Anecdote: a few years ago I met a elderly woman from China on her first trip to the US. She had to wear sunglasses until dusk because the skies were to bright and clear she couldn’t bear it.

    As for the Islamic world, it’s been borne by oil and price fixing for 50 years. Fracking in the US and Canada has put a serious dent in their economy and now they’re talking about shaving a piece off ARAMCO to create a trillion dollar sovereign wealth fund. I’m not sure if this is a great thing or a terrible one. I think they are a pernicious force on the world stage and if I had my way, the house of Saud would be thrown out and Hashemites would be handed the two cities.

  10. Oh, lastly regarding the FCPA in the US: I can tell you, first hand, that the Finance/banking sector is very very afraid of getting hit by regulators. We have compliance officers in every line of business to ensure we’re on the straight and narrow. Things are so strict, one major bank here has told me that I am not allowed to recommend colleagues on either LinkedIn or as a reference for potential employers as this would be too close to the line. The days of the $25,000 line item for “entertainment” for foreign clients are long gone.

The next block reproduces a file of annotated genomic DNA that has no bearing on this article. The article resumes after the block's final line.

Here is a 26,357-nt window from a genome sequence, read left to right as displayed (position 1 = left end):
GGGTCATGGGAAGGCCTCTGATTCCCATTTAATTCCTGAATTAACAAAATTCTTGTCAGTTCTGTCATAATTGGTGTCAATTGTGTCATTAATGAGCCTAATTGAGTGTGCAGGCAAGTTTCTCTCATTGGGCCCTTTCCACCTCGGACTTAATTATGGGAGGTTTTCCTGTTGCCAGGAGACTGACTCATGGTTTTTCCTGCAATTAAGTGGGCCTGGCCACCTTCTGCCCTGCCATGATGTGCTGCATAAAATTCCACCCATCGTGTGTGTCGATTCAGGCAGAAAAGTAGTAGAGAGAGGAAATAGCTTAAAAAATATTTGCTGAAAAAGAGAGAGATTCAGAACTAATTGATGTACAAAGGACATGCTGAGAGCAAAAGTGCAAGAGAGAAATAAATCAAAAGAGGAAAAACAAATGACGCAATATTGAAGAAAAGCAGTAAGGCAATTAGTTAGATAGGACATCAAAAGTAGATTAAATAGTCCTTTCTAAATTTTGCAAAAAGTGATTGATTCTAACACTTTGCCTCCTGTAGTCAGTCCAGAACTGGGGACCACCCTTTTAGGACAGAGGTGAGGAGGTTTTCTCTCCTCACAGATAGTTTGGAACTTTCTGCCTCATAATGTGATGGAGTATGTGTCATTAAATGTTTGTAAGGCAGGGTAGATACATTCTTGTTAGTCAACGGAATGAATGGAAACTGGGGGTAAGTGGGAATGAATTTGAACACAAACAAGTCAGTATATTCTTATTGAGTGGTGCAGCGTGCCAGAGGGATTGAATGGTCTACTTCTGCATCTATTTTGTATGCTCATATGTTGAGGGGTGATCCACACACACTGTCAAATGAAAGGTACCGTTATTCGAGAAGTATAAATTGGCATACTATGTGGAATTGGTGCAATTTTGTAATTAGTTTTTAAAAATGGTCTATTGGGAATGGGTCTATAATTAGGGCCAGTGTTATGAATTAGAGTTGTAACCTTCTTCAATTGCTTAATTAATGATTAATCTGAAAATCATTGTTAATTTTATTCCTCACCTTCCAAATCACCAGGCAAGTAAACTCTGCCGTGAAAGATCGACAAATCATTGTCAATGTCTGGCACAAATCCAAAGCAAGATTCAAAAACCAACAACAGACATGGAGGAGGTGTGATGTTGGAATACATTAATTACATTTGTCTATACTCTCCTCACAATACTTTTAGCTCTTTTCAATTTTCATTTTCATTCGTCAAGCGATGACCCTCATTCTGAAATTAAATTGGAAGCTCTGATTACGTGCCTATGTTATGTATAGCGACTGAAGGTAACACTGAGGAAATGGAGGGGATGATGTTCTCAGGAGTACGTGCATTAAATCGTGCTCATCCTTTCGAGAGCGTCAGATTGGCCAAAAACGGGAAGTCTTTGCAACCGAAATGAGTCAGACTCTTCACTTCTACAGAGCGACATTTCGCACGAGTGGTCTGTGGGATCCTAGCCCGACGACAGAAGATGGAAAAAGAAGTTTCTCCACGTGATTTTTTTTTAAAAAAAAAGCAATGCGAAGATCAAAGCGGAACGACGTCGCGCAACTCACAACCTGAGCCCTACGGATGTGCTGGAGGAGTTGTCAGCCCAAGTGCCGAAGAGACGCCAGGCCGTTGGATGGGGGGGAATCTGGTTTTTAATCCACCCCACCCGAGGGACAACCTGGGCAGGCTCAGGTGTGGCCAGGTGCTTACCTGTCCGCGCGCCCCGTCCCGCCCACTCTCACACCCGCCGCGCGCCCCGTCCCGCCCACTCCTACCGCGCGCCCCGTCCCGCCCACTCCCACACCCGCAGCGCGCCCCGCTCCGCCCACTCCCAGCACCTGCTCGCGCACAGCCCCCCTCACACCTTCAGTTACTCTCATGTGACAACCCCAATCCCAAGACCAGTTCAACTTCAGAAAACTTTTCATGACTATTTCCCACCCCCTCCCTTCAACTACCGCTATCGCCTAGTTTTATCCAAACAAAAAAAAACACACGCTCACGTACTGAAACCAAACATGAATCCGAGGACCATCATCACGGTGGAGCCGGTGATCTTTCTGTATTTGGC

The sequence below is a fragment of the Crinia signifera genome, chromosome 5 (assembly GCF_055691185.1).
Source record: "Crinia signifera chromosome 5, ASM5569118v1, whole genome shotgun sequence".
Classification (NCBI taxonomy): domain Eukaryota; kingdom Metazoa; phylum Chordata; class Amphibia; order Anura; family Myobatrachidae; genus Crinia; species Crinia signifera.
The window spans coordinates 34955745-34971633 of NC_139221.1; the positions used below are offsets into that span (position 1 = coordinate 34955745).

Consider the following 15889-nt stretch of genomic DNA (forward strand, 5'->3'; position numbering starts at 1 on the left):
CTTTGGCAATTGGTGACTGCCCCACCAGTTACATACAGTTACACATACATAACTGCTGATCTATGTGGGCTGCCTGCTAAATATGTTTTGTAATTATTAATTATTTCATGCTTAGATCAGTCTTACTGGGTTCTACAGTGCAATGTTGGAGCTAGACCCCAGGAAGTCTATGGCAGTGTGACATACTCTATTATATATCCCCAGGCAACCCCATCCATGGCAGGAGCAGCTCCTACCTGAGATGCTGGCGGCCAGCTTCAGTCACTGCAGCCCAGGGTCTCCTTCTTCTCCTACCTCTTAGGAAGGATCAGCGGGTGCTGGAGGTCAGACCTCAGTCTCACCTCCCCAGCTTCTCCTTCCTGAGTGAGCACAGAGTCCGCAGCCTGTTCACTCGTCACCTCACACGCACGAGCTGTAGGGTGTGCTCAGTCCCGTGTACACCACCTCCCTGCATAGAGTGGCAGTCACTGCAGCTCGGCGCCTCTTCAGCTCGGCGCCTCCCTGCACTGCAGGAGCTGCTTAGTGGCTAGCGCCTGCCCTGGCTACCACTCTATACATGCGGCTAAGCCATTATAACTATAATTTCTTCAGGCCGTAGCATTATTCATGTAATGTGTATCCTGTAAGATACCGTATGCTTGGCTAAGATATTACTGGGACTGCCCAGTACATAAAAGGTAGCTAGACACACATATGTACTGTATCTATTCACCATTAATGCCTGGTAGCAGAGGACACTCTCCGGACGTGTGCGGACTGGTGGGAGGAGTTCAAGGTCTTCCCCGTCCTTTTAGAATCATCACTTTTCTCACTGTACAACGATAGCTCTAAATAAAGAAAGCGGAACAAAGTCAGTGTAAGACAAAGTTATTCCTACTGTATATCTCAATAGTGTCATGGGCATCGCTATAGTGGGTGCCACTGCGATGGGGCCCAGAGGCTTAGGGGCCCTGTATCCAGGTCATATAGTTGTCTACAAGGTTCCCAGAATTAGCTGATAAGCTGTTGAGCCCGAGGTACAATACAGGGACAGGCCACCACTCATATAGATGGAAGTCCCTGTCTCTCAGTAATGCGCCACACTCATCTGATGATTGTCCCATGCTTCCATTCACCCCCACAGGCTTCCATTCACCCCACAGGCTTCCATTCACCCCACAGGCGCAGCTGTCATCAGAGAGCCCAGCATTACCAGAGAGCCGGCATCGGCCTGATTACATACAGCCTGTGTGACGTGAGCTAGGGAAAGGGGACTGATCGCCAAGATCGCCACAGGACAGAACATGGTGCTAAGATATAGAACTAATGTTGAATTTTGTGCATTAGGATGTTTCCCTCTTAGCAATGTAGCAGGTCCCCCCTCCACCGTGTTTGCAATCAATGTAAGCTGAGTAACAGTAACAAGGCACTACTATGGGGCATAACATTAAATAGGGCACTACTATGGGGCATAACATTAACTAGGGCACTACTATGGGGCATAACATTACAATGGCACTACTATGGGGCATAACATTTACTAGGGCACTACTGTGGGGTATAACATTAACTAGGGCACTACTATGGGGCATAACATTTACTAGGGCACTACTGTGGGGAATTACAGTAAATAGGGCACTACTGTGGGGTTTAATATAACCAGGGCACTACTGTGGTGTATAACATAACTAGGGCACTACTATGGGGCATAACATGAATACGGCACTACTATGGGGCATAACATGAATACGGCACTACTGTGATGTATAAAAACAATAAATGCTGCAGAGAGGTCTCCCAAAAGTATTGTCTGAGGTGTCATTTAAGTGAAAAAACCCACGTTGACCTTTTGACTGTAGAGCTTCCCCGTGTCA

11. @ Duffy,

    I have no doubt you’re right on both China’s hidden problems and people being terrified of the FCPA.

  12. @ Duffy: “Doomed” referred to Russia’s demography and decaying health care. China is also aging, but – with growing productivity – it should still be able to feed its old. Pollution is horrible there but it’s a side effect of fast growth based on outdated technologies, which can be replaced with cleaner ones. Most of China’s problems seem to be by-products of rapid growth and social change. In contrast, Russia’s dysfunction is in its failure to dispose of the Soviet system.